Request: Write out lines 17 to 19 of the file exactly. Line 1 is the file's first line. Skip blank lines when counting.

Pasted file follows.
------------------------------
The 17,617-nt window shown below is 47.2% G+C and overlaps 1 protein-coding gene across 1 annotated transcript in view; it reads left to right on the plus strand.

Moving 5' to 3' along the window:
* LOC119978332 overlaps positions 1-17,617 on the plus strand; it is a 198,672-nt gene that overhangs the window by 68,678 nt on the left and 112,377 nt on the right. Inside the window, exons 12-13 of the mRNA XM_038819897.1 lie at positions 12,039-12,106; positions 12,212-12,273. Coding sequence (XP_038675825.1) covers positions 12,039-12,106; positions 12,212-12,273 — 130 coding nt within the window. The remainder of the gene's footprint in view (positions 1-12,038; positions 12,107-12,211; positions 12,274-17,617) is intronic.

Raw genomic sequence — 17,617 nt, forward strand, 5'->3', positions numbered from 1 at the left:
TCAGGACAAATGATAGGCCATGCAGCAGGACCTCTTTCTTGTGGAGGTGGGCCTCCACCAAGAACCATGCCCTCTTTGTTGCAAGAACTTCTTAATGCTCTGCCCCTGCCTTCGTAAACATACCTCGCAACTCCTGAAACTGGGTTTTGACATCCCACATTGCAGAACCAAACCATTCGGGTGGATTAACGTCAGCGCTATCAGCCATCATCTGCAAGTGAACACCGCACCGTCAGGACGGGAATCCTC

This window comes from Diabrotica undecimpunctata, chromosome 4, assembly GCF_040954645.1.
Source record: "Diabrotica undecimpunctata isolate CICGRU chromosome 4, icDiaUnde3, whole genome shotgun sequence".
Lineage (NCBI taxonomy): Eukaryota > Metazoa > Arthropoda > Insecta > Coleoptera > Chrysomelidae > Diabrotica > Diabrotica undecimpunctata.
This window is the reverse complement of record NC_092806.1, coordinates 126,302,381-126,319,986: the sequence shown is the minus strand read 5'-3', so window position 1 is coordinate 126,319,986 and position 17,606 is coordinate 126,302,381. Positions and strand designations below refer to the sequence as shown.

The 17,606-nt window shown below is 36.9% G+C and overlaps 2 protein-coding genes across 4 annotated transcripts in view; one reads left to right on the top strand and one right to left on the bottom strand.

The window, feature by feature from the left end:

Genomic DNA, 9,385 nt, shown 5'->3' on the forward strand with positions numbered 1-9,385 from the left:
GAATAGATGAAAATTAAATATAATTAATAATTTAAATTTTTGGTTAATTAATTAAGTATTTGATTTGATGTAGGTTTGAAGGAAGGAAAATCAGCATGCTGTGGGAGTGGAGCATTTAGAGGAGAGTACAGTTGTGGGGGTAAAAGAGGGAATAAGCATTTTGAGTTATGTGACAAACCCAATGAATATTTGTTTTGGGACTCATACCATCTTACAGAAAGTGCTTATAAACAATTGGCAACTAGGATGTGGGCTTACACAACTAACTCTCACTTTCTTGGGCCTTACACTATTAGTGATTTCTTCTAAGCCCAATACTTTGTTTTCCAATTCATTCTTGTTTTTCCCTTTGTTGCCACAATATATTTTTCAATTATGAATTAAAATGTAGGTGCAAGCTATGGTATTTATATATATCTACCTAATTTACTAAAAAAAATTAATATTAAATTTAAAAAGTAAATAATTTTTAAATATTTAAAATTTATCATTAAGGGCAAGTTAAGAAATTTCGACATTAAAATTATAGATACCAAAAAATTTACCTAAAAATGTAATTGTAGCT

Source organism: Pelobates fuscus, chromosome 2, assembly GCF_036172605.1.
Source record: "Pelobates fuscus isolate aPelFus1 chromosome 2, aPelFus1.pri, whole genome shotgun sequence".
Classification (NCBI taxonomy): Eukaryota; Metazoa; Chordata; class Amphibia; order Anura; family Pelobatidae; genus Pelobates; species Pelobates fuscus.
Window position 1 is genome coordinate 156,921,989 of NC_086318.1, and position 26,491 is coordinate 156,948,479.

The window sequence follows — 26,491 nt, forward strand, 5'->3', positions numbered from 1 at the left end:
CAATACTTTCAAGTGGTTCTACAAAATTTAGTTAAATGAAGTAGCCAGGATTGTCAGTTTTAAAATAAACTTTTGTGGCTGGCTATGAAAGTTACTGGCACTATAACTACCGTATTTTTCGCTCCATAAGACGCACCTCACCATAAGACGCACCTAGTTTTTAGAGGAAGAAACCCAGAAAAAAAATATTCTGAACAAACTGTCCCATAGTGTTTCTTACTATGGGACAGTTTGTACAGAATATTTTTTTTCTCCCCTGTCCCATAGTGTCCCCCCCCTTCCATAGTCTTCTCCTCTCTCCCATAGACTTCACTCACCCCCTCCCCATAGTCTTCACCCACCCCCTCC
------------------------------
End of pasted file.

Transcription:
Window position 1 is genome coordinate 156,921,989 of NC_086318.1, and position 26,491 is coordinate 156,948,479.

The window sequence follows — 26,491 nt, forward strand, 5'->3', positions numbered from 1 at the left end:
CAATACTTTCAAGTGGTTCTACAAAATTTAGTTAAATGAAGTAGCCAGGATTGTCAGTTTTAAAATAAACTTTTGTGGCTGGCTATGAAAGTTACTGGCACTATAACTACCGTATTTTTCGCTCCATAAGACGCACCTCACCATAAGACGCACCTAGTTTTTAGAGGAAGAAACCCAGAAAAAAAATATTCTGAACAAACTGTCCCATAGTGTTTCTTACTATGGGACAGTTTGTACAGAATATTTTTTTTCTCCCCTGTCCCATAGTGTCCCCCCCCTTCCATAGTCTTCTCCTCTCTCCCATAGACTTCACTCACCCCCTCCCCATAGTCTTCACCCACCCCCTCC